Tuesday, 4 December 2007

PostHeaderIcon November in Tokyo

A long period of good weather came to an end this morning and it’s now looking a bit rainy and bleak. It never fails to surprise me how nice my prefecture looks with sunshine and blue skies but when it rains everything turns to gray. Ah well, the weather has been great this autumn and especially on the two weekend trips I took.

I was about to type that I was going to take an opportunity of free time at junior high to write up my blog but I’ve just returned from marking about 100 books. At first I used to think “Hey, look at me marking away like I’m a real teacher” but after reading about 400 pages of the same paragraph it has made me go insane. I must have read this one passage about a bike falling on a little girl about 2000 times. It’s nothing to be taken lightly of course. The havoc this caused in the proposal of a bicycle parking lot to be built over an existing children’s park is intense. It’s had me on the edge of my seat for 3 months.

Tokyo – Friday 14th to Monday 17th November

Two weeks ago there was the CIR (Coordinator of International Relations) mid-year conference in Tokyo. As Noah was going to be heading up there anyway Andrew and I tagged along for the weekend to get the hell out of the countryside and taste the big city life. Noah studied at Waseda University for about a year so he knows the city quite well and has friends there. We crashed at one of his Japanese friend’s place just a train ride outside the main city centre. He was a really cool guy called Yohei who let Andrew and I crash for a few nights just because we knew him through Noah. His name is quite fitting to his personality I think. A very American English pronunciation could be “YO! HEY!” which is preciously the kind of English he speaks himself. He studied abroad in America for a year and stayed at a frat house so he says things in that particular manner.

We left Kochi in the early afternoon and after a brief flight we arrived in Tokyo only an hour or two later. We dumped our bags in a train station locker and then went out exploring around all the busy places you see on television like Shibuya (busy crossing) and Shinjuku but spent most of that night (and weekend) in the student section of the city called Takadanobaba. We met up with some more of Noah’s friends that night (and weekend) and they were good fun too.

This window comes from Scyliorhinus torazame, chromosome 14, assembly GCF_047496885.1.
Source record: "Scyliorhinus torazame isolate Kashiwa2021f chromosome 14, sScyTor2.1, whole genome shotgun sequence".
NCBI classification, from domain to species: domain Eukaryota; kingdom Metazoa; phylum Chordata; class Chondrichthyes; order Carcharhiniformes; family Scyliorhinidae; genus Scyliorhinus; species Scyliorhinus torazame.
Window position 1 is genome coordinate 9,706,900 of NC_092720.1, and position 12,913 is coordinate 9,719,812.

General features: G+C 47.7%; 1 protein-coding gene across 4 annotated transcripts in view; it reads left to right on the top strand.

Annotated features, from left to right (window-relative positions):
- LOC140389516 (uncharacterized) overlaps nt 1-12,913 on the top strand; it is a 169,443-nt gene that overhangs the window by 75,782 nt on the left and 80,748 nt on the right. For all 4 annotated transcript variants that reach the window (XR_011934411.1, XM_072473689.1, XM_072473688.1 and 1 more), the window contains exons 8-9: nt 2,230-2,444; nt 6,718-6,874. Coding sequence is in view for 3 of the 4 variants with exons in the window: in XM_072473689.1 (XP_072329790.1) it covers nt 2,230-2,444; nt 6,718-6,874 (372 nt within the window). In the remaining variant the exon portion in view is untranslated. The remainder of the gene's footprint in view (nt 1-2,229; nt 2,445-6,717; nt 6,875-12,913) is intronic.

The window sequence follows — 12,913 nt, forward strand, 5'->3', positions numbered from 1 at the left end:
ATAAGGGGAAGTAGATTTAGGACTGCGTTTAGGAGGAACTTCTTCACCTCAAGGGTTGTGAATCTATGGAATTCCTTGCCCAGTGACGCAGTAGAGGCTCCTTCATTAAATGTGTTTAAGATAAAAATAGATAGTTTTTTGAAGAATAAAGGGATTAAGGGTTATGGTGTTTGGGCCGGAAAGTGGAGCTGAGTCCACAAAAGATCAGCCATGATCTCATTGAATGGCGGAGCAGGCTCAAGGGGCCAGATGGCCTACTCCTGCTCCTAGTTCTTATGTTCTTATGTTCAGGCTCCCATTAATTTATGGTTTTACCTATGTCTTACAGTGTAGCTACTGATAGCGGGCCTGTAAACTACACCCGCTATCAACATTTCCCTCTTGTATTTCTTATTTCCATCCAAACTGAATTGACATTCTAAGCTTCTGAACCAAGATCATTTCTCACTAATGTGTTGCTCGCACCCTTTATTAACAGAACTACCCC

I woke up on Saturday morning feeling pretty hungover but I forced myself up as Rage Against the Machine tickets were going on sale at 9am. Noah and I trekked through the biggest city in the world searching for a (very popular) branch of convenient store that has machines you buy them on. Eventually we tracked one down and guarded it like the dirty foreigners we are. I’ll be off to see them in Osaka in February woohoo.

I forget the exact details of Saturday but it mainly consisted of doing a massive tourist trip around most of Tokyo. We went to the main shrine in the centre of the city in Harajuku called the Meiji Shrine which has something to do with the emperor. Harajuku is one of a few areas in Tokyo where all the weird/alternative/crazy nutjobs hang out. I can’t remember the exact structure of the social groups of Tokyo’s youth but each one dresses up weird. Let’s see, you have:

Anime = They literally dress up as Japanese cartoon characters.

Slutty = Self-explanatory but in such an over-the-top way it’s unique.

Angsty = Sulk about wearing black and white.

Failed Western = Either hideous looking girls in fake tan or skinny Japanese boys trying to look like American rappers.

Kawaiiiii = Is the Japanese word for cute that teenage girls scream. Imagine someone trying to dress up in extreme cuteness. It’s like Hello Kitty threw up on them.